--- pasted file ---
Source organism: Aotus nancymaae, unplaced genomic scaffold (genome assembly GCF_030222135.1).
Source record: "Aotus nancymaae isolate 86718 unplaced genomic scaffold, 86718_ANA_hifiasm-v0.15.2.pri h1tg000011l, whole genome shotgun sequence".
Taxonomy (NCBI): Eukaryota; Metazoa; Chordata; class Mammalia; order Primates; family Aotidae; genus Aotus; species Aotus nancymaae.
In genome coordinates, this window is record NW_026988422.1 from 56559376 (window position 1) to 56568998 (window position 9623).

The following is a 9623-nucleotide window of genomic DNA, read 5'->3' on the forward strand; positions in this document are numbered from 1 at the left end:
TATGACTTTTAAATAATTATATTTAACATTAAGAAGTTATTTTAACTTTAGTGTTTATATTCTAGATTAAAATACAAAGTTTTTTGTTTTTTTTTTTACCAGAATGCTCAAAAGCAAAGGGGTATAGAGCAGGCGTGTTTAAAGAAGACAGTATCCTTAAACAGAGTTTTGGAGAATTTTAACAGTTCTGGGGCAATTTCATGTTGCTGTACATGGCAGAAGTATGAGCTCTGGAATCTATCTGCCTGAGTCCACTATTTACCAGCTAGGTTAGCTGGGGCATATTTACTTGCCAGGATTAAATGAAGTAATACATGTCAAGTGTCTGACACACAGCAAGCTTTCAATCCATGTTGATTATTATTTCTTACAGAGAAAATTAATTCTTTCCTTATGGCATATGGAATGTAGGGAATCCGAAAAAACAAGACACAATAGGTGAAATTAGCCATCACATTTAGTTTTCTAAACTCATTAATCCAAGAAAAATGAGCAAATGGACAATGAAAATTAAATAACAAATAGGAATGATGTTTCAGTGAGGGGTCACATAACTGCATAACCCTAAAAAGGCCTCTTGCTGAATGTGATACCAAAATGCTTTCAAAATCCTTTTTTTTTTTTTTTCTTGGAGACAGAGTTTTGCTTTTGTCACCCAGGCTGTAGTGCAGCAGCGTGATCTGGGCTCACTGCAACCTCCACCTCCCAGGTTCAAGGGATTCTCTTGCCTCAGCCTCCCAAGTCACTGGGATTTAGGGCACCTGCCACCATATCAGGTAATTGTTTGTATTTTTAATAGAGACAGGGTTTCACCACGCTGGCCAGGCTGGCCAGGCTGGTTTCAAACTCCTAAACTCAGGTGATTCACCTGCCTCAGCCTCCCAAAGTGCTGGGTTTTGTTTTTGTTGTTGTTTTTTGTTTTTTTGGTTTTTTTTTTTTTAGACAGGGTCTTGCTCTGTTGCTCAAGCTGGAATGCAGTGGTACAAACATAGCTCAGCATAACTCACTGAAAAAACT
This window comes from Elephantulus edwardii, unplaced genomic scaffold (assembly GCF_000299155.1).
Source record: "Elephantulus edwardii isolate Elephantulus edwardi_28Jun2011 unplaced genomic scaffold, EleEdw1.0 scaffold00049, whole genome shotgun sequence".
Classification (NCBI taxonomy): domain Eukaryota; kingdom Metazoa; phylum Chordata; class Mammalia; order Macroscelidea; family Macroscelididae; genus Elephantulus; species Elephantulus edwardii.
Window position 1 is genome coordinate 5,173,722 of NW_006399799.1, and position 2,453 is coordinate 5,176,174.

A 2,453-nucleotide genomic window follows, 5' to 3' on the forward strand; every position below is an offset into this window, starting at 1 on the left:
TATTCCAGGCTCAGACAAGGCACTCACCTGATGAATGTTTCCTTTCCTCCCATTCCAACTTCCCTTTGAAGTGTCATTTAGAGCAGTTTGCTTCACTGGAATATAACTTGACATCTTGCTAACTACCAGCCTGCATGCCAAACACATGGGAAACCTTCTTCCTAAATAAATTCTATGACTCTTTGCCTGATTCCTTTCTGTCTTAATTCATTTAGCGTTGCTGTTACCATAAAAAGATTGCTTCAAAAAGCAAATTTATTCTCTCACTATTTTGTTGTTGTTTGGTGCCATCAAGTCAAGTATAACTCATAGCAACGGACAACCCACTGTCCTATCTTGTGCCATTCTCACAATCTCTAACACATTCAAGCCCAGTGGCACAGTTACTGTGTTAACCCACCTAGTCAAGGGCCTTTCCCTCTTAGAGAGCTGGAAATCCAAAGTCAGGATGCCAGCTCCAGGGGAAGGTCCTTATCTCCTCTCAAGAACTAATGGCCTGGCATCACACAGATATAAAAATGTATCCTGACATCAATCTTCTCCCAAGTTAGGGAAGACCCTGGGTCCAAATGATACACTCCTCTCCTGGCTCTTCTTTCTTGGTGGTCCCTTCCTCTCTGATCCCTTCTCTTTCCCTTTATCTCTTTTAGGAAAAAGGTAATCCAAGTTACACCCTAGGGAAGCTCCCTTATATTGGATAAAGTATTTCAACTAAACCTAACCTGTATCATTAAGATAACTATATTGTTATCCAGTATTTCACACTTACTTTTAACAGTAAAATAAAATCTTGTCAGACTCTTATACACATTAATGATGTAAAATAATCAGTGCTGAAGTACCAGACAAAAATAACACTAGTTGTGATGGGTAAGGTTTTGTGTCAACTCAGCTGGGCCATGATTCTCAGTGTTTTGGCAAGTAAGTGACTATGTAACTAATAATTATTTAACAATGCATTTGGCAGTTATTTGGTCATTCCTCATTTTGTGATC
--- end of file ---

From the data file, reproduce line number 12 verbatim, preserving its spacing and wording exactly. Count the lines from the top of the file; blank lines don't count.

TATTCCAGGCTCAGACAAGGCACTCACCTGATGAATGTTTCCTTTCCTCCCATTCCAACTTCCCTTTGAAGTGTCATTTAGAGCAGTTTGCTTCACTGGAATATAACTTGACATCTTGCTAACTACCAGCCTGCATGCCAAACACATGGGAAACCTTCTTCCTAAATAAATTCTATGACTCTTTGCCTGATTCCTTTCTGTCTTAATTCATTTAGCGTTGCTGTTACCATAAAAAGATTGCTTCAAAAAGCAAATTTATTCTCTCACTATTTTGTTGTTGTTTGGTGCCATCAAGTCAAGTATAACTCATAGCAACGGACAACCCACTGTCCTATCTTGTGCCATTCTCACAATCTCTAACACATTCAAGCCCAGTGGCACAGTTACTGTGTTAACCCACCTAGTCAAGGGCCTTTCCCTCTTAGAGAGCTGGAAATCCAAAGTCAGGATGCCAGCTCCAGGGGAAGGTCCTTATCTCCTCTCAAGAACTAATGGCCTGGCATCACACAGATATAAAAATGTATCCTGACATCAATCTTCTCCCAAGTTAGGGAAGACCCTGGGTCCAAATGATACACTCCTCTCCTGGCTCTTCTTTCTTGGTGGTCCCTTCCTCTCTGATCCCTTCTCTTTCCCTTTATCTCTTTTAGGAAAAAGGTAATCCAAGTTACACCCTAGGGAAGCTCCCTTATATTGGATAAAGTATTTCAACTAAACCTAACCTGTATCATTAAGATAACTATATTGTTATCCAGTATTTCACACTTACTTTTAACAGTAAAATAAAATCTTGTCAGACTCTTATACACATTAATGATGTAAAATAATCAGTGCTGAAGTACCAGACAAAAATAACACTAGTTGTGATGGGTAAGGTTTTGTGTCAACTCAGCTGGGCCATGATTCTCAGTGTTTTGGCAAGTAAGTGACTATGTAACTAATAATTATTTAACAATGCATTTGGCAGTTATTTGGTCATTCCTCATTTTGTGATC